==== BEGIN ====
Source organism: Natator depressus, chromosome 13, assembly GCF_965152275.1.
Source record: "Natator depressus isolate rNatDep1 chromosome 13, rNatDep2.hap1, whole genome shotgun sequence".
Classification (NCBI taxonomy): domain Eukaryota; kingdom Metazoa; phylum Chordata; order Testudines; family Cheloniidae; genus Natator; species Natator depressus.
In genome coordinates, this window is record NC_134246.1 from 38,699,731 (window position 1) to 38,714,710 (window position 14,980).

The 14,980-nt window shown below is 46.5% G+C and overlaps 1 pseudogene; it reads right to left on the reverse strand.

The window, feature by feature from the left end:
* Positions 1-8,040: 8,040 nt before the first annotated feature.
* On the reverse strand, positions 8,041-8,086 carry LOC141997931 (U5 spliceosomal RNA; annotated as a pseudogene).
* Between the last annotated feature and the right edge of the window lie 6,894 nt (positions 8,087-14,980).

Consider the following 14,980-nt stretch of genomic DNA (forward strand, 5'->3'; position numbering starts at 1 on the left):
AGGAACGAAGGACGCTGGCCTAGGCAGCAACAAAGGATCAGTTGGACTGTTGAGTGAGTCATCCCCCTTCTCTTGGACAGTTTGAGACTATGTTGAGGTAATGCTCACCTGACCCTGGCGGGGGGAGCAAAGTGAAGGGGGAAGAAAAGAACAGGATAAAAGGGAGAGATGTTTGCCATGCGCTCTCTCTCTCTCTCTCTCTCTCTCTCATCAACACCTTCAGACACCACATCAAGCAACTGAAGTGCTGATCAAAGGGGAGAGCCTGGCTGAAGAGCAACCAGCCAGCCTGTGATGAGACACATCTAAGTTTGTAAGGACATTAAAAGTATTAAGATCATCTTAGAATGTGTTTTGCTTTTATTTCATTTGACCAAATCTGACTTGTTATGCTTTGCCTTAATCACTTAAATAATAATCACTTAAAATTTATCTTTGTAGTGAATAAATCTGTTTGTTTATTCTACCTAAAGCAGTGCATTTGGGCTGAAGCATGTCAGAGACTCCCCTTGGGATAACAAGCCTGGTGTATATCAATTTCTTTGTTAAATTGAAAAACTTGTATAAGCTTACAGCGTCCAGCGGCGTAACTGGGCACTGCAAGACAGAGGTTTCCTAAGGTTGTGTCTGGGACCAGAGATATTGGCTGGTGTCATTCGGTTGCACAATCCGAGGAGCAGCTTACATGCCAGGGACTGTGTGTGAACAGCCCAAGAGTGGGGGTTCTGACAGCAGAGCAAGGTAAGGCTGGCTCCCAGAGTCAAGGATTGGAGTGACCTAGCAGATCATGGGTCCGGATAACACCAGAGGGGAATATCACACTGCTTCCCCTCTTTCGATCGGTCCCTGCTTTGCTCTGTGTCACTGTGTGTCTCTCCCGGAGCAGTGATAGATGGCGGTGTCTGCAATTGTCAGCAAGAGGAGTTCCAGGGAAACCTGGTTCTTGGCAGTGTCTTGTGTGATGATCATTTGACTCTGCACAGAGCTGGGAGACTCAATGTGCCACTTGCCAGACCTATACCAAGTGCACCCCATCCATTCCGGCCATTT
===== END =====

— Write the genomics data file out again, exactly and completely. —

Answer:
Source organism: Natator depressus, chromosome 13, assembly GCF_965152275.1.
Source record: "Natator depressus isolate rNatDep1 chromosome 13, rNatDep2.hap1, whole genome shotgun sequence".
Classification (NCBI taxonomy): domain Eukaryota; kingdom Metazoa; phylum Chordata; order Testudines; family Cheloniidae; genus Natator; species Natator depressus.
In genome coordinates, this window is record NC_134246.1 from 38,699,731 (window position 1) to 38,714,710 (window position 14,980).

The 14,980-nt window shown below is 46.5% G+C and overlaps 1 pseudogene; it reads right to left on the reverse strand.

The window, feature by feature from the left end:
* Positions 1-8,040: 8,040 nt before the first annotated feature.
* On the reverse strand, positions 8,041-8,086 carry LOC141997931 (U5 spliceosomal RNA; annotated as a pseudogene).
* Between the last annotated feature and the right edge of the window lie 6,894 nt (positions 8,087-14,980).

Consider the following 14,980-nt stretch of genomic DNA (forward strand, 5'->3'; position numbering starts at 1 on the left):
AGGAACGAAGGACGCTGGCCTAGGCAGCAACAAAGGATCAGTTGGACTGTTGAGTGAGTCATCCCCCTTCTCTTGGACAGTTTGAGACTATGTTGAGGTAATGCTCACCTGACCCTGGCGGGGGGAGCAAAGTGAAGGGGGAAGAAAAGAACAGGATAAAAGGGAGAGATGTTTGCCATGCGCTCTCTCTCTCTCTCTCTCTCTCTCTCATCAACACCTTCAGACACCACATCAAGCAACTGAAGTGCTGATCAAAGGGGAGAGCCTGGCTGAAGAGCAACCAGCCAGCCTGTGATGAGACACATCTAAGTTTGTAAGGACATTAAAAGTATTAAGATCATCTTAGAATGTGTTTTGCTTTTATTTCATTTGACCAAATCTGACTTGTTATGCTTTGCCTTAATCACTTAAATAATAATCACTTAAAATTTATCTTTGTAGTGAATAAATCTGTTTGTTTATTCTACCTAAAGCAGTGCATTTGGGCTGAAGCATGTCAGAGACTCCCCTTGGGATAACAAGCCTGGTGTATATCAATTTCTTTGTTAAATTGAAAAACTTGTATAAGCTTACAGCGTCCAGCGGCGTAACTGGGCACTGCAAGACAGAGGTTTCCTAAGGTTGTGTCTGGGACCAGAGATATTGGCTGGTGTCATTCGGTTGCACAATCCGAGGAGCAGCTTACATGCCAGGGACTGTGTGTGAACAGCCCAAGAGTGGGGGTTCTGACAGCAGAGCAAGGTAAGGCTGGCTCCCAGAGTCAAGGATTGGAGTGACCTAGCAGATCATGGGTCCGGATAACACCAGAGGGGAATATCACACTGCTTCCCCTCTTTCGATCGGTCCCTGCTTTGCTCTGTGTCACTGTGTGTCTCTCCCGGAGCAGTGATAGATGGCGGTGTCTGCAATTGTCAGCAAGAGGAGTTCCAGGGAAACCTGGTTCTTGGCAGTGTCTTGTGTGATGATCATTTGACTCTGCACAGAGCTGGGAGACTCAATGTGCCACTTGCCAGACCTATACCAAGTGCACCCCATCCATTCCGGCCATTT